The Virtue of Not Seeing The Reposing Camel

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Modelling Business Decisions and their Consequences

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I didn’t care much for my fifth grade teacher. She could distribute the standardized material as well as anybody, I suppose, but when she came up with her own materials and tests, well, let’s just say she introduced a high degree of variability. This was perhaps nowhere more apparent than the astronomy module of the science class.

Like every fifth grader, we were expected to memorize specific stars, the major constellations, and their locations at each of the equinoxes. Now, when I look up into a cloudless night sky, I see stars and planets, just like everyone else. What I did not see were those lines between the stars that made up the constellations. I can’t see them to this day, but there they were, in all of the hand-drawn study materials we had to ingest to survive the quizzes and exams. So, at this point we weren’t so much learning about the nature of astrophysics as much as we were being taught the patterns that some ancient stargazer superimposed upon what he saw when he looked up into the night sky. Keep in mind that those interconnecting lines do not actually exist; and, even if they did, they rarely assume the shape of the people, animals, or objects they supposedly represent. To expand on this level of ambiguity, this particular teacher would hand-draw (rather crudely) the constellations, but turn them over, or around, in order to make their identification on her dopey tests that much harder. Clearly a path to academic excellence if ever there was.

Consider the following graph:


These data points indicate the distance that the twelve brightest objects in Ursa Major are from Earth. They vary from 44 to 249 light-years. While these bright heavenly objects appear somewhat two-dimensionally in the sky, they are, in fact, quite far apart, which makes the practice of imagining lines between them – and the subsequent objects depicted – even more strange, at least to me.

Now, Ursa Major is translated as the “Great Bear.” However, other ancient cultures also had stargazers, who connected those dots a bit differently, hence its other names, “The Wagon,” or “The Plow” (or, for our Great Britain-dwelling cousins, “The Plough”). So, even among those who see those stars somewhat two-dimensionally there’s some degree of disagreement about exactly what creature or object is being represented. I mean, seriously, what kind of ink blot could be interpreted by three different people as looking like a bear, a plow, and a wagon? Given the additional three-dimensional data depicted above, I believe some other names would be more appropriate. Take another look at the graph. In Rorschach Test-fashion, what do you see? I think it could be any of the following:

  • A question mark lying on its back.
  • The Loch Ness Monster.
  • A camel in repose

…any of which are at least as representative as “Great Bear” is to the two-dimensional arrangement.

Meanwhile, back in the Project Management world…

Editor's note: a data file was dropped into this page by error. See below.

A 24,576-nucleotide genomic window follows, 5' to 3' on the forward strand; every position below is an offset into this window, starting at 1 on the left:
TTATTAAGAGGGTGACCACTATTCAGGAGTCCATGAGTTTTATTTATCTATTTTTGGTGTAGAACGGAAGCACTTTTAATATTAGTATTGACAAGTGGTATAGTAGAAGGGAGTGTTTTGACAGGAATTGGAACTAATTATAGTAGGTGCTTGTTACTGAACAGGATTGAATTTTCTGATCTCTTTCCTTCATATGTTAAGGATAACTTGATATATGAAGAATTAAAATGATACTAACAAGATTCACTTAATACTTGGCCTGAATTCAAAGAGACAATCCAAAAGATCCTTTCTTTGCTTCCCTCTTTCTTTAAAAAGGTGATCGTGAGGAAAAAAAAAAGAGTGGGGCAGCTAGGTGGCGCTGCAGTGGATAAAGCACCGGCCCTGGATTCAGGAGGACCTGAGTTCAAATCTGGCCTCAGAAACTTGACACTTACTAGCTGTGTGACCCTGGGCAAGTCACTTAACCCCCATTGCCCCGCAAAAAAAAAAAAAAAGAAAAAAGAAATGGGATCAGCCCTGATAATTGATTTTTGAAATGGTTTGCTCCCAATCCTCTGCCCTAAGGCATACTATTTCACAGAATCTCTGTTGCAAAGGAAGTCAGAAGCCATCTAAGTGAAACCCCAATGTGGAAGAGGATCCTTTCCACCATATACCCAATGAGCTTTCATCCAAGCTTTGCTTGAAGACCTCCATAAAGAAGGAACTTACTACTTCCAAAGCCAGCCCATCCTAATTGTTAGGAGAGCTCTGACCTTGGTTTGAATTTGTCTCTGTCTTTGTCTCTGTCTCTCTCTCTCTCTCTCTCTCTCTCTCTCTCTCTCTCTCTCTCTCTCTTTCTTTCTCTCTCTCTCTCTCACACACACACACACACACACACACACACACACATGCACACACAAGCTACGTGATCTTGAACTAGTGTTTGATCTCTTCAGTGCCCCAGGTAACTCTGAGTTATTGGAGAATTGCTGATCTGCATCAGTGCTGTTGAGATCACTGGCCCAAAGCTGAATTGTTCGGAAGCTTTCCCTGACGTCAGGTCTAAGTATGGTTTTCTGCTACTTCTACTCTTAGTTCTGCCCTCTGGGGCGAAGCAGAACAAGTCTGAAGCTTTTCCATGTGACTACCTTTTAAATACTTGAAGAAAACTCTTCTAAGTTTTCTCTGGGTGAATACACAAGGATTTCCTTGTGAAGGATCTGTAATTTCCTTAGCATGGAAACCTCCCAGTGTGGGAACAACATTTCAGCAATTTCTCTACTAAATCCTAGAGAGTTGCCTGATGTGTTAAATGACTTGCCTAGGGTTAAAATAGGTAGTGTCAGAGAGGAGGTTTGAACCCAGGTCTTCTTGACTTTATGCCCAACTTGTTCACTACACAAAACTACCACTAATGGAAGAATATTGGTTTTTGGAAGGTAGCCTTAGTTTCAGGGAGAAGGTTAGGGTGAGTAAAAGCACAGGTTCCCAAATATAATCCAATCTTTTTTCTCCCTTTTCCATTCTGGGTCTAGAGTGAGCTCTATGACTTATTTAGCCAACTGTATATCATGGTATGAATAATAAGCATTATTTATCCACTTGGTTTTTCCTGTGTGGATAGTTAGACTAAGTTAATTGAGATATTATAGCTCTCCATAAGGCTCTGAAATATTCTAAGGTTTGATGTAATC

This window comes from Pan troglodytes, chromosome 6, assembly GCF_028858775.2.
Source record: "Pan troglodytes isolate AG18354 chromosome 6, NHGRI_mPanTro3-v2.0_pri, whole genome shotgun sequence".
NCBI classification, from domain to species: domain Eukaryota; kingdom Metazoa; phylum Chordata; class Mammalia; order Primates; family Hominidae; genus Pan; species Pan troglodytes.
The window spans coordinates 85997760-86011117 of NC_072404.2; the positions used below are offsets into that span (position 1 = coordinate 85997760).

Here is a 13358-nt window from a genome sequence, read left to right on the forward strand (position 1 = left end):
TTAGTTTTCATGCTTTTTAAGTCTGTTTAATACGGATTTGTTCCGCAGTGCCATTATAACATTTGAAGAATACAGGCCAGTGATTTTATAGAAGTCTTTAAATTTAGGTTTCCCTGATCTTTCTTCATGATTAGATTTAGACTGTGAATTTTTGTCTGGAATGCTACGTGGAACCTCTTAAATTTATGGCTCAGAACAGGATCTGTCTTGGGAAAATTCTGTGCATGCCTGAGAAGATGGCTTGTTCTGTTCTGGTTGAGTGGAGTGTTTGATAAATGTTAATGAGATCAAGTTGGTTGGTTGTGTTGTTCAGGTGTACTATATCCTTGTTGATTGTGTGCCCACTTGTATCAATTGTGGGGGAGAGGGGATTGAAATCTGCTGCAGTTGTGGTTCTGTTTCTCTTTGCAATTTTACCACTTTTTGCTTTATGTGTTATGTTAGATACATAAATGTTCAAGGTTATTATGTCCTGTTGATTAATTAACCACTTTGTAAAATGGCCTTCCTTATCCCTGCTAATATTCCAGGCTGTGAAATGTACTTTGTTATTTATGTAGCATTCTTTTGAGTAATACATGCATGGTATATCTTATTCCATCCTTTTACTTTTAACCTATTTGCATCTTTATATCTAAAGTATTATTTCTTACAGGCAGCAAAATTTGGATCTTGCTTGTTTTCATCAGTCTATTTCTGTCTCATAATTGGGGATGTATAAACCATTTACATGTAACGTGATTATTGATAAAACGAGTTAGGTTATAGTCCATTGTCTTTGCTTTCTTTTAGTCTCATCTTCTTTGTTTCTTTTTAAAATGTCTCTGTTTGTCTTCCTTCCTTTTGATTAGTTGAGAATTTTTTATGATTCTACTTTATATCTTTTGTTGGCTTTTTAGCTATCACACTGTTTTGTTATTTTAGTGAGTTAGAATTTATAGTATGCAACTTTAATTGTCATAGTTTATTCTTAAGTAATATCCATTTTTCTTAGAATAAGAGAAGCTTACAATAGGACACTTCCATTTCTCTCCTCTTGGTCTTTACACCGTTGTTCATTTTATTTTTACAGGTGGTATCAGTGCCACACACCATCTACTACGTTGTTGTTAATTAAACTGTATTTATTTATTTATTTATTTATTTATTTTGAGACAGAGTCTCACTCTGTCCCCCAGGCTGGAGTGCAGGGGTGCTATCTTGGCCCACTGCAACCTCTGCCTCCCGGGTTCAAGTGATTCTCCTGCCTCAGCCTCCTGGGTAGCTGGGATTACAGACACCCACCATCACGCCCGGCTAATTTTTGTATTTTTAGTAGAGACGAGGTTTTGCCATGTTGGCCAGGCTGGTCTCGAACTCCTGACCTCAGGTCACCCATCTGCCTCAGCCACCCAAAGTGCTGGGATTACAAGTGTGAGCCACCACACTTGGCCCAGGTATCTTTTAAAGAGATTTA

How do we, as Project Managers, identify talent within our project teams? Is it not that the person under evaluation tends to interpret the data in front of them similar to the way we do, or has demonstrated a predilection for employing a similar technical approach to nominal PM problems? In other words, these people connect the dots the same way we do, leading us to conclude that they are “talented,” when, in fact, they may be doing little more than confirming our own biases and prejudices. And, once we have identified the “talented” members of our teams, do we not tend to place them in places of authority, where their judgements and decisions will often have more weight, or long-term impact to the success of the project team?

Don’t think that the members of the project team aren’t looking to assimilate such judgements as they become aware of them. The precise opposite of being open to any tactic that will help improve the odds of successful project completion, they are being rewarded for adapting attitudes and strategies that they learn from the Project Manager, in hopes of being so rewarded. In other words, even if they don’t see a great bear in the scattered points of light in the nighttime sky, they may say that they do in order to survive their equivalent of the fifth grade science examination.

In short, the truly talented members of your team may very well be the ones who refuse to see the camel in repose.




Posted on: January 15, 2018 09:41 PM | Permalink

Comments (8)

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I see a seriously ill burn down chart.

Tell me what you think, not what you think I want to hear.

Thanks for sharing, Michael - this is why it's so important to have a team with diverse skills and backgrounds as well as cultivating a culture of psychological safety so that team members don't feel threatened to call out a false assumption or bad decision.


Encouraging and valuing input from team makes them think harder in finding innovative ways to address issues and improve things. Team can become an asset in constructive contribution or a set of frustrated robots depending on the environment a project manager creates.

Michael, one of the secrets to effective listening requires the listener to ask, “What am I not hearing? What are they not saying?” When you show a high tolerance for ambiguity and ask clarifying questions, without jumping to conclusions, you will hear far more than the two-dimensional image described by the speaker. I try to recognize the “prophet in the wilderness” that sees something no one else recognizes. Shakespeare was right, “A rose by any other name…” It’s not what you call the ‘reposing camel’ that counts. What counts is what the PM can do to maximize the value of the (pardon the pun) insight!

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